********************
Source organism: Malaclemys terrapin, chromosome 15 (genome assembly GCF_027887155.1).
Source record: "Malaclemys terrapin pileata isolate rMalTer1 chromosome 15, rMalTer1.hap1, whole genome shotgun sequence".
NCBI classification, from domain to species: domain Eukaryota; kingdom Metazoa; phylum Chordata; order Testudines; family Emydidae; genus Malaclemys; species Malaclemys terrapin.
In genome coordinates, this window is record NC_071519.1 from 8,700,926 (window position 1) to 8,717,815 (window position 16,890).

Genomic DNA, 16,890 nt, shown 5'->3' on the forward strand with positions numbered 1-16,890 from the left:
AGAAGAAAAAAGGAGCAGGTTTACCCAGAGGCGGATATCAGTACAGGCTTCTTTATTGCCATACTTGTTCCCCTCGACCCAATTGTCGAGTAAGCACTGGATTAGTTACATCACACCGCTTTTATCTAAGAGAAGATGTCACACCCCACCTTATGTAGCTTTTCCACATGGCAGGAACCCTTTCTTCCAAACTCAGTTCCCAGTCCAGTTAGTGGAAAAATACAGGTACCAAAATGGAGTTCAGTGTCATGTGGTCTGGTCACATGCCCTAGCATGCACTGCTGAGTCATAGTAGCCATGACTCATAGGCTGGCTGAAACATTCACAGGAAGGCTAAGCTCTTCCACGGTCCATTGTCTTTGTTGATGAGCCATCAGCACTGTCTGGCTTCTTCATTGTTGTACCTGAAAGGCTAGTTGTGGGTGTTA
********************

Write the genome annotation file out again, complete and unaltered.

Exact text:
Source organism: Malaclemys terrapin, chromosome 15 (genome assembly GCF_027887155.1).
Source record: "Malaclemys terrapin pileata isolate rMalTer1 chromosome 15, rMalTer1.hap1, whole genome shotgun sequence".
NCBI classification, from domain to species: domain Eukaryota; kingdom Metazoa; phylum Chordata; order Testudines; family Emydidae; genus Malaclemys; species Malaclemys terrapin.
In genome coordinates, this window is record NC_071519.1 from 8,700,926 (window position 1) to 8,717,815 (window position 16,890).

Genomic DNA, 16,890 nt, shown 5'->3' on the forward strand with positions numbered 1-16,890 from the left:
AGAAGAAAAAAGGAGCAGGTTTACCCAGAGGCGGATATCAGTACAGGCTTCTTTATTGCCATACTTGTTCCCCTCGACCCAATTGTCGAGTAAGCACTGGATTAGTTACATCACACCGCTTTTATCTAAGAGAAGATGTCACACCCCACCTTATGTAGCTTTTCCACATGGCAGGAACCCTTTCTTCCAAACTCAGTTCCCAGTCCAGTTAGTGGAAAAATACAGGTACCAAAATGGAGTTCAGTGTCATGTGGTCTGGTCACATGCCCTAGCATGCACTGCTGAGTCATAGTAGCCATGACTCATAGGCTGGCTGAAACATTCACAGGAAGGCTAAGCTCTTCCACGGTCCATTGTCTTTGTTGATGAGCCATCAGCACTGTCTGGCTTCTTCATTGTTGTACCTGAAAGGCTAGTTGTGGGTGTTA